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Is there any way to perform bivariate regression using pairwise deletion of missing values in R? na.action options in lm() do not offer such a possibility – the default na.action is na.omit, which is equivalent to listwise deletion. I already tried estimating the covariance matrix using pairwise deletion and then use the function mat.regress (package psych) with the pairwise covariance matrix. However, mat.regress is a function to compute multiple regression (not bivariate). Thank you.

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    $\begingroup$ This question appears to be off-topic because it is about how to use r. $\endgroup$ – gung - Reinstate Monica Jun 27 '14 at 12:05
  • $\begingroup$ I think this question should stay here. It is a pretty simple chore to answer this question without regard to statistical programming. $\endgroup$ – Andy W Jun 27 '14 at 12:19
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When you use pair wise deletion to estimate a covariance matrix it just means that for any pair of variables you use all available observations that are not missing on either covariate.

So if you had a data matrix

#| A  B  C
-----------
1| 1  1  NA
2| 2  NA 2
3| NA 3  3
4| 4  4  4

When calculating the covariance between columns A and B you would use rows (observations) 1 and 4, and when calculating the covariance between A and C you would only use rows 2 and 4.

So in the case of bivariate regression or simple linear regression, it is equivalent to list-wise deletion.

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  • $\begingroup$ I think that when calculating the covariance between A and B, pairwise deletion would use rows 1, 2 and 4 to compute the mean of variable A and rows 1, 3 and 4 to calculate the mean of B. After that, pairwise deletion will use only rows 1 and 4 to calculate the covariance. However, the means used in the formula are based on three rows. What I mean is that pairwise deletion tries to use all available information in the data. In other words, when using pairwise deletion in bivariate regression, one may arrive at different results of coefficients than when they use listwise deletion. $\endgroup$ – petrivan Jun 27 '14 at 12:50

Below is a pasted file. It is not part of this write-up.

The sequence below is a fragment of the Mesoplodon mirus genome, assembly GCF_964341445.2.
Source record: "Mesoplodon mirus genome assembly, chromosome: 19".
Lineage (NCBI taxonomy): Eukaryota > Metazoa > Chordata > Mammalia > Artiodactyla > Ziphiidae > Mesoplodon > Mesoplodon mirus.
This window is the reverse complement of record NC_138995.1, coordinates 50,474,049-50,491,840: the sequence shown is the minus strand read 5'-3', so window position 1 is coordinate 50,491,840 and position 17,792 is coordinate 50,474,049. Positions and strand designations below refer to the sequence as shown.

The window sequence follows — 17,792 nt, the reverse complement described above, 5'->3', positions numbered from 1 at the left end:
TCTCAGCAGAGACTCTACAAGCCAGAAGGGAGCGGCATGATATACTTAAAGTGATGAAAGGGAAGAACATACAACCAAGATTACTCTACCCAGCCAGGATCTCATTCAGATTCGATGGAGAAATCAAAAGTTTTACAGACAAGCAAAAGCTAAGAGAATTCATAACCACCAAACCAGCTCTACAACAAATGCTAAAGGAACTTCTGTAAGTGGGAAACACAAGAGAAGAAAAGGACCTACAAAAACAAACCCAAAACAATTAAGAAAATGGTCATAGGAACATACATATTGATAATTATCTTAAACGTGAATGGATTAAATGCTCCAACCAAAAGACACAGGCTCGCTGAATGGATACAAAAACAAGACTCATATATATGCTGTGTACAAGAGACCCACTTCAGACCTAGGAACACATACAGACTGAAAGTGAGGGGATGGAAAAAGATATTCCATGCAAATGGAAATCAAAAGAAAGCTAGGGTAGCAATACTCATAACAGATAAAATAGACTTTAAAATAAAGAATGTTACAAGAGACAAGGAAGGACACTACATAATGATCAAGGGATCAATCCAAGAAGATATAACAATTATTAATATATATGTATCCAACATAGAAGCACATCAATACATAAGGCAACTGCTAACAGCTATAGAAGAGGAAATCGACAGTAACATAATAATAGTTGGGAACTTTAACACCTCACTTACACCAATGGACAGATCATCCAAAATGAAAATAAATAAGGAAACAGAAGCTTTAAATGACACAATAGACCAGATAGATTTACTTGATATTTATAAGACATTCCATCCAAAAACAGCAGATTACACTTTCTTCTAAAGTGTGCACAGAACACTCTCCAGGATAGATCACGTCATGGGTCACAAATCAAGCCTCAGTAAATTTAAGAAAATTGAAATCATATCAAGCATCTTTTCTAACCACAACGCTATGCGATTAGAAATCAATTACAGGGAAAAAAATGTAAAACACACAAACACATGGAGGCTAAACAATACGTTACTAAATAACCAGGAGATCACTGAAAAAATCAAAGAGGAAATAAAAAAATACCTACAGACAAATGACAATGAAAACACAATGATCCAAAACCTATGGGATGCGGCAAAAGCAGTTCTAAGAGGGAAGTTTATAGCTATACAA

• $\begingroup$ You should not use the mean and variance calculated from all available cases. Try to see what happens in the example data set I provided when you do! $\endgroup$ – Andy W Jun 27 '14 at 12:58
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    $\begingroup$ My point is that listwise and pairwise deletion methods lead to different results (based on the available literature, and also when I perform the bivariate regression in SPSS). I know that pairwise deletion has its drawbacks. However, I would just like to know if and how to perform pairwise deletion in R. $\endgroup$ – petrivan Jun 27 '14 at 13:11
  • $\begingroup$ @petrivan - I'm not sure how SPSS does do it's pairwise deletion for linear regression. Here is how I thought they would do it with an R code example, but they are not the same. $\endgroup$ – Andy W Jun 27 '14 at 19:07

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